The party that had filled the streets of Gaza City within an hour of the ceasefire being declared on Wednesday lasted long into the night. Roads that had been deserted for eight days were suddenly packed with revellers who pounded the horns of their cars and met the calls of victory that rang out from the minarets with hoarse cries of "Allah Uakbar".
A small car edged through the thick of the dancing crowd, four toddlers dangling out of the windows punching their small fists in the air triumphantly chanting: "We have won, we have won a victory over America."
Gaza declared the conflict a triumph for a new and powerful Arab world led by Egypt; the Hamas leadership had showed they would not kow-tow to Israeli aggression or the demands of its ally America; Mohamed Morsi had brokered peace, not Hillary Clinton. But the real heroes were the Palestinian fighters.
"The resistance is the hero of this war - not Hamas, not Egypt but the Palestinian resistance," one man concluded as he watched the chaotic celebrations from his front door in Gaza City, his wife and daughters cheering behind him.
Yesterday, Gaza City woke eager to claim a new normality. Fishermen were out on the sea for the first time in a week. Children ran across open stretches of open ground, stretching their legs after days cooped up in the safety of their homes. Thoroughfares were jammed with commuters heading to work and shoppers heading to the reopened and bustling high streets.
The major scars of the eight-day conflict were already being covered up. On Omar el Mokhtar, the Oxford Street of Gaza City, the clear-up operation at the site of the obliterated police station was under way. Craters that pockmarked the city were being bulldozed over with sand. The population, so adept at rebuilding from the destruction of war, wanted to move on.
With normal life trying hard to resume, the celebrations stuck a more political note. In place of Wednesday's spontaneous outpouring of public joy was an organized rally of Fatah supporters, their yellow flags parading down Omar El Mokhtar street. This was a time for unity, they said.
In the early afternoon, Ismail Haniya, the Hamas prime minister, was joined by his ministers a press conference at the parliament building. He appeared calm and content. The ministers, clutching prayer beads, exchanged broad smiles back-slapping hugs. They claimed victory, but their most evident "triumph" was simply survival.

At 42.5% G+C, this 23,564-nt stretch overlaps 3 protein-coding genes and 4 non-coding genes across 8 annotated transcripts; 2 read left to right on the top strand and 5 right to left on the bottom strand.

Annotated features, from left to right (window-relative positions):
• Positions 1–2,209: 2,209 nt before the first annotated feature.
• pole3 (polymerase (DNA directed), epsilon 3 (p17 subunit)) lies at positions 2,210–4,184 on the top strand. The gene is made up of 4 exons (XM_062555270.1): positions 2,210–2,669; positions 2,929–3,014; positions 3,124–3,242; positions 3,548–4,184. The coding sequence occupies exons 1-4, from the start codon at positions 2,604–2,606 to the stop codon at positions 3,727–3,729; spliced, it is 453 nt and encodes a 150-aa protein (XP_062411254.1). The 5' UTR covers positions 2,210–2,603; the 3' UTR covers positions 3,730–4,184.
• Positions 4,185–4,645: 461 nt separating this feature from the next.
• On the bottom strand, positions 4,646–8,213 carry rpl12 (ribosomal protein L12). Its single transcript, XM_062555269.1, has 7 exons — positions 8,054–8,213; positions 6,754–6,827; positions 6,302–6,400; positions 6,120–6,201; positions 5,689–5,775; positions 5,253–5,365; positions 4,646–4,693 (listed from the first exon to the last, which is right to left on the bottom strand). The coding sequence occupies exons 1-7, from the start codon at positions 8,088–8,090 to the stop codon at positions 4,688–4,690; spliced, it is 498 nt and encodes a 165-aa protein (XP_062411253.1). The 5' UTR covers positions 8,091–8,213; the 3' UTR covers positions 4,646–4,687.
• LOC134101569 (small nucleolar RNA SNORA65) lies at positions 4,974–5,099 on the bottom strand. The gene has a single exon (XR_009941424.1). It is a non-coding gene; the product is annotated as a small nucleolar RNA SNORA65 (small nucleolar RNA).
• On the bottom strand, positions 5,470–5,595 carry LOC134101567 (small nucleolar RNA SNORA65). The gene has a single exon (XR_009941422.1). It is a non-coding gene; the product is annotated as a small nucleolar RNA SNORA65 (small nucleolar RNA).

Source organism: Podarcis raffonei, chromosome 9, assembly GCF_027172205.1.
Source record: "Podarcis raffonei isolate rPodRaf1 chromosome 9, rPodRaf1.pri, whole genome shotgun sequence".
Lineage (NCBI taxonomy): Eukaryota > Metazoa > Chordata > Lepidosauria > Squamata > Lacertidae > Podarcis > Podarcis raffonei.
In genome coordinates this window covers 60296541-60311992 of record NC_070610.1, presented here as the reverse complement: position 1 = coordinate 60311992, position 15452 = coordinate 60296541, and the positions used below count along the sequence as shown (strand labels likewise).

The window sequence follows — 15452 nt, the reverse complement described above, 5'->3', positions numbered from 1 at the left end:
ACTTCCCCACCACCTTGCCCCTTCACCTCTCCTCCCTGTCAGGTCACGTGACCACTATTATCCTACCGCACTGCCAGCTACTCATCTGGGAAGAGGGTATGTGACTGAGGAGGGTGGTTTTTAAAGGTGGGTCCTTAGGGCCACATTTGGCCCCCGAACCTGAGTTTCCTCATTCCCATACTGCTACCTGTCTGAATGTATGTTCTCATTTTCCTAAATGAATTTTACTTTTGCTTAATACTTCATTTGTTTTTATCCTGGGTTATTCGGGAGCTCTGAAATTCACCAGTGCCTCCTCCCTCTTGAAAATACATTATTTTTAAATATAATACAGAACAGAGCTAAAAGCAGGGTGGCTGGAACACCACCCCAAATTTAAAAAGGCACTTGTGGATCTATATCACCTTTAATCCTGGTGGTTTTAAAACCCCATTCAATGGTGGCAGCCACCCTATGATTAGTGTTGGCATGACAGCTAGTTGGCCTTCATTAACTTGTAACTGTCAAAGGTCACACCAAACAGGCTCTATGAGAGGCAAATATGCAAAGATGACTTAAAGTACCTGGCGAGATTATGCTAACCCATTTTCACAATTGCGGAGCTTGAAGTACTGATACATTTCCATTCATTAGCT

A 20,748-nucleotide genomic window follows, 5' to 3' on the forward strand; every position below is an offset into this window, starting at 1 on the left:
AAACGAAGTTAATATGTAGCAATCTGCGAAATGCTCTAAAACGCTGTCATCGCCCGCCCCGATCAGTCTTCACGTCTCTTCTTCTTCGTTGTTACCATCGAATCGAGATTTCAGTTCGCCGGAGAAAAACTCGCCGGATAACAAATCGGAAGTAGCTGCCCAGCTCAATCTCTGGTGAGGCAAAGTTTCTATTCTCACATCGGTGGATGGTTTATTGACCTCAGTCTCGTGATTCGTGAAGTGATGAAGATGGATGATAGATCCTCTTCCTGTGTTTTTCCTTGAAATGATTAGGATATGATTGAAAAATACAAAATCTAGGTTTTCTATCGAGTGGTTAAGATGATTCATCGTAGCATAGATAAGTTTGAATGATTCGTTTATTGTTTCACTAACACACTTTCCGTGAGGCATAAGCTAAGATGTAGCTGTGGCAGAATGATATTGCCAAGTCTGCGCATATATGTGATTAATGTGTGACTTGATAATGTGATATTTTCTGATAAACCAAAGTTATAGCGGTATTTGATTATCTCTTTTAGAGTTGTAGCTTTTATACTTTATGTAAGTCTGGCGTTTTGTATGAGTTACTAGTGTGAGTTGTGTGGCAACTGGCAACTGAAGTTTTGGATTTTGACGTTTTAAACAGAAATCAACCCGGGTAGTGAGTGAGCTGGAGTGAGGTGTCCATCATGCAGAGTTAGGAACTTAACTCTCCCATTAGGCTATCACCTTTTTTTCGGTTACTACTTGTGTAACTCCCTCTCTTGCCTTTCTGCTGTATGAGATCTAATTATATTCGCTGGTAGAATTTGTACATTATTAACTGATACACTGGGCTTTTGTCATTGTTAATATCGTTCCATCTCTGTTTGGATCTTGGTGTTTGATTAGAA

In eight days and 1,500 strikes, the Israeli military had destroyed 19 Hamas command centres, the interior ministry and other key ministerial offices, internal security infrastructure and assassinated 30 key figures in the Hamas leadership.
The civilian toll has been even greater. Of the 150 dead, most are women and children. The number of homes damaged and destroyed has not yet been calculated. As the 11,000 people who had fled their homes trailed back on foot or on donkey carts, many would find them without windows, walls or doors.
The Hamas government had a duty to its people and will help those who have damages, those whose relatives had been killed and those who have been injured, Haniya promised. He thanked Iran for providing money and weapons. He thanked Egypt for its solidarity. Above all he thanked the fighters and rocket launchers.
Several blocks away, at the Shifa hospital morgue, there were no celebrations however. A group of hard-faced young men, who would not be named, were mourning their cousin, a fighter, hit in an Israeli airstrike in the last hours of the war.
"Only Israel has benefited from this truce. The siege of Gaza has not ended," one said. "Israel may have begged for this war to end but I still want revenge."